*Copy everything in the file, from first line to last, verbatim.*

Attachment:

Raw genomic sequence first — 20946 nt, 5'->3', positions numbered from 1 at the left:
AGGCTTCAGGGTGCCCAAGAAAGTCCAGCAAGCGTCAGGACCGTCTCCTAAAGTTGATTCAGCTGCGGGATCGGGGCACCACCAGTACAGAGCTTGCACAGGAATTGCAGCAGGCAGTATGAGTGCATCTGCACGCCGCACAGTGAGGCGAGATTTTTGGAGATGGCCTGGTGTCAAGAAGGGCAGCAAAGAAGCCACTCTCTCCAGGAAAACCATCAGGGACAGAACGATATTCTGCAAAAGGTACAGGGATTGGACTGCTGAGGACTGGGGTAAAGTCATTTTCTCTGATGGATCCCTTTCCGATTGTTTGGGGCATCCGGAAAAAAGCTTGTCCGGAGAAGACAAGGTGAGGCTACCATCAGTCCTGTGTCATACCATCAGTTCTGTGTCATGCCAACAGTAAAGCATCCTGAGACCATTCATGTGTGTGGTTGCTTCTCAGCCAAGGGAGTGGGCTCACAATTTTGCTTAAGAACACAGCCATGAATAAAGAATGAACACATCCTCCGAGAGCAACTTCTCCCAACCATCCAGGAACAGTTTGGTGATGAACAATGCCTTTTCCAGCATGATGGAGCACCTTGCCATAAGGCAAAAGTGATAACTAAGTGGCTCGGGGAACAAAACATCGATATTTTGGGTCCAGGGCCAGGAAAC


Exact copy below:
Raw genomic sequence first — 20946 nt, 5'->3', positions numbered from 1 at the left:
AGGCTTCAGGGTGCCCAAGAAAGTCCAGCAAGCGTCAGGACCGTCTCCTAAAGTTGATTCAGCTGCGGGATCGGGGCACCACCAGTACAGAGCTTGCACAGGAATTGCAGCAGGCAGTATGAGTGCATCTGCACGCCGCACAGTGAGGCGAGATTTTTGGAGATGGCCTGGTGTCAAGAAGGGCAGCAAAGAAGCCACTCTCTCCAGGAAAACCATCAGGGACAGAACGATATTCTGCAAAAGGTACAGGGATTGGACTGCTGAGGACTGGGGTAAAGTCATTTTCTCTGATGGATCCCTTTCCGATTGTTTGGGGCATCCGGAAAAAAGCTTGTCCGGAGAAGACAAGGTGAGGCTACCATCAGTCCTGTGTCATACCATCAGTTCTGTGTCATGCCAACAGTAAAGCATCCTGAGACCATTCATGTGTGTGGTTGCTTCTCAGCCAAGGGAGTGGGCTCACAATTTTGCTTAAGAACACAGCCATGAATAAAGAATGAACACATCCTCCGAGAGCAACTTCTCCCAACCATCCAGGAACAGTTTGGTGATGAACAATGCCTTTTCCAGCATGATGGAGCACCTTGCCATAAGGCAAAAGTGATAACTAAGTGGCTCGGGGAACAAAACATCGATATTTTGGGTCCAGGGCCAGGAAAC